Retalls (17.3.19)

Why Woman Sexual Liberation Came at a Price. Rosie Boycott. Financial Times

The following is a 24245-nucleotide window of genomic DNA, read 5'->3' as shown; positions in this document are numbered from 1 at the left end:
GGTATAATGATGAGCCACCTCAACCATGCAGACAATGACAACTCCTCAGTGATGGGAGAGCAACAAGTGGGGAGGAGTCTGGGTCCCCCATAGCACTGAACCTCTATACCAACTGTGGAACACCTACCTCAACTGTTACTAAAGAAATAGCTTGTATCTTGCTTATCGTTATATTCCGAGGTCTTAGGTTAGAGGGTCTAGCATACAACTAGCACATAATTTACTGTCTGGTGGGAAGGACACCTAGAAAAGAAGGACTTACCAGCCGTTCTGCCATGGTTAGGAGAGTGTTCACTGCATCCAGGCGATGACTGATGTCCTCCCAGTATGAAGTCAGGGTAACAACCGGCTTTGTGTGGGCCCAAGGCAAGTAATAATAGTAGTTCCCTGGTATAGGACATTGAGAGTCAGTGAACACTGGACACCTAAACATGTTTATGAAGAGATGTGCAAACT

My mother was fond of saying she had “loved the war”. She worked, she was wanted, and I know she threw caution to the wind when it came to relationships with young soldiers and airmen who might not return home. But come the end, she was back in the kitchen, the jobs were only for men, and women were expected to pick up everything else. (...) The postwar world, while promising so much, delivered less than zero to women. Sex was taboo, unwed mothers were shunned, contraception only available if you were married, and premarital sex was for sluts. Between the war and the early 1960s, women grew smaller, dropping three or four dress sizes, according to department store buyers; 30 per cent dyed their hair blonde. It must have been a nightmare. (....) Like every woman she knew, my mother was tied by economic strings to my father. It was not just the question of pay — even as late as 1970 women’s earnings were just 54 per cent of men’s — but also because she would have needed his signature to do anything. A woman could not rent a car or a television, and forget about your own mortgage (…)